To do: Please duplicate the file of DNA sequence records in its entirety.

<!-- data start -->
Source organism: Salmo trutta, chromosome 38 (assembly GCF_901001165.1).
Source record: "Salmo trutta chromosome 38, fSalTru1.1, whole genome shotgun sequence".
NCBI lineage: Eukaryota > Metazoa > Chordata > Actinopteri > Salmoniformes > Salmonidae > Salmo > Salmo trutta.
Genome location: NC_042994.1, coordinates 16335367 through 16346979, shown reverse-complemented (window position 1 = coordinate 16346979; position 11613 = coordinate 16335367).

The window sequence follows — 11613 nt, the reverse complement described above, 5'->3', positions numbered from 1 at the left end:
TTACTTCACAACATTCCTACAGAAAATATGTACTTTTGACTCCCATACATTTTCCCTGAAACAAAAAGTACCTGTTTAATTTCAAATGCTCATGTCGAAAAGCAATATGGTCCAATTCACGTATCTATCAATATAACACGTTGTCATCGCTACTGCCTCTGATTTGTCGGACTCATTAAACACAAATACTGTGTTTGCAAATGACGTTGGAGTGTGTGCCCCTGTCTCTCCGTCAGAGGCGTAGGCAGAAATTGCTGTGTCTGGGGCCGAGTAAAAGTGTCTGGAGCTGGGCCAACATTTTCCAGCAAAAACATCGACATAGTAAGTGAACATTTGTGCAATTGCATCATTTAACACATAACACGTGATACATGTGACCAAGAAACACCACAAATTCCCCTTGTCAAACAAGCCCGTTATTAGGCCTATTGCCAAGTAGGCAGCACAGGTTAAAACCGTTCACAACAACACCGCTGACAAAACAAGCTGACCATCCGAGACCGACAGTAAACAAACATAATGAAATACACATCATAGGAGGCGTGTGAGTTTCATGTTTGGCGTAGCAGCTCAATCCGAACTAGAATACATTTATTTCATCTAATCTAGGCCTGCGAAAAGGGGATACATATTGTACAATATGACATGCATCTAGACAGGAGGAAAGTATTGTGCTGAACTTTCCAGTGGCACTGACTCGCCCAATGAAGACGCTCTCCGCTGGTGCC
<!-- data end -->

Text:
Source organism: Salmo trutta, chromosome 38 (assembly GCF_901001165.1).
Source record: "Salmo trutta chromosome 38, fSalTru1.1, whole genome shotgun sequence".
NCBI lineage: Eukaryota > Metazoa > Chordata > Actinopteri > Salmoniformes > Salmonidae > Salmo > Salmo trutta.
Genome location: NC_042994.1, coordinates 16335367 through 16346979, shown reverse-complemented (window position 1 = coordinate 16346979; position 11613 = coordinate 16335367).

The window sequence follows — 11613 nt, the reverse complement described above, 5'->3', positions numbered from 1 at the left end:
TTACTTCACAACATTCCTACAGAAAATATGTACTTTTGACTCCCATACATTTTCCCTGAAACAAAAAGTACCTGTTTAATTTCAAATGCTCATGTCGAAAAGCAATATGGTCCAATTCACGTATCTATCAATATAACACGTTGTCATCGCTACTGCCTCTGATTTGTCGGACTCATTAAACACAAATACTGTGTTTGCAAATGACGTTGGAGTGTGTGCCCCTGTCTCTCCGTCAGAGGCGTAGGCAGAAATTGCTGTGTCTGGGGCCGAGTAAAAGTGTCTGGAGCTGGGCCAACATTTTCCAGCAAAAACATCGACATAGTAAGTGAACATTTGTGCAATTGCATCATTTAACACATAACACGTGATACATGTGACCAAGAAACACCACAAATTCCCCTTGTCAAACAAGCCCGTTATTAGGCCTATTGCCAAGTAGGCAGCACAGGTTAAAACCGTTCACAACAACACCGCTGACAAAACAAGCTGACCATCCGAGACCGACAGTAAACAAACATAATGAAATACACATCATAGGAGGCGTGTGAGTTTCATGTTTGGCGTAGCAGCTCAATCCGAACTAGAATACATTTATTTCATCTAATCTAGGCCTGCGAAAAGGGGATACATATTGTACAATATGACATGCATCTAGACAGGAGGAAAGTATTGTGCTGAACTTTCCAGTGGCACTGACTCGCCCAATGAAGACGCTCTCCGCTGGTGCC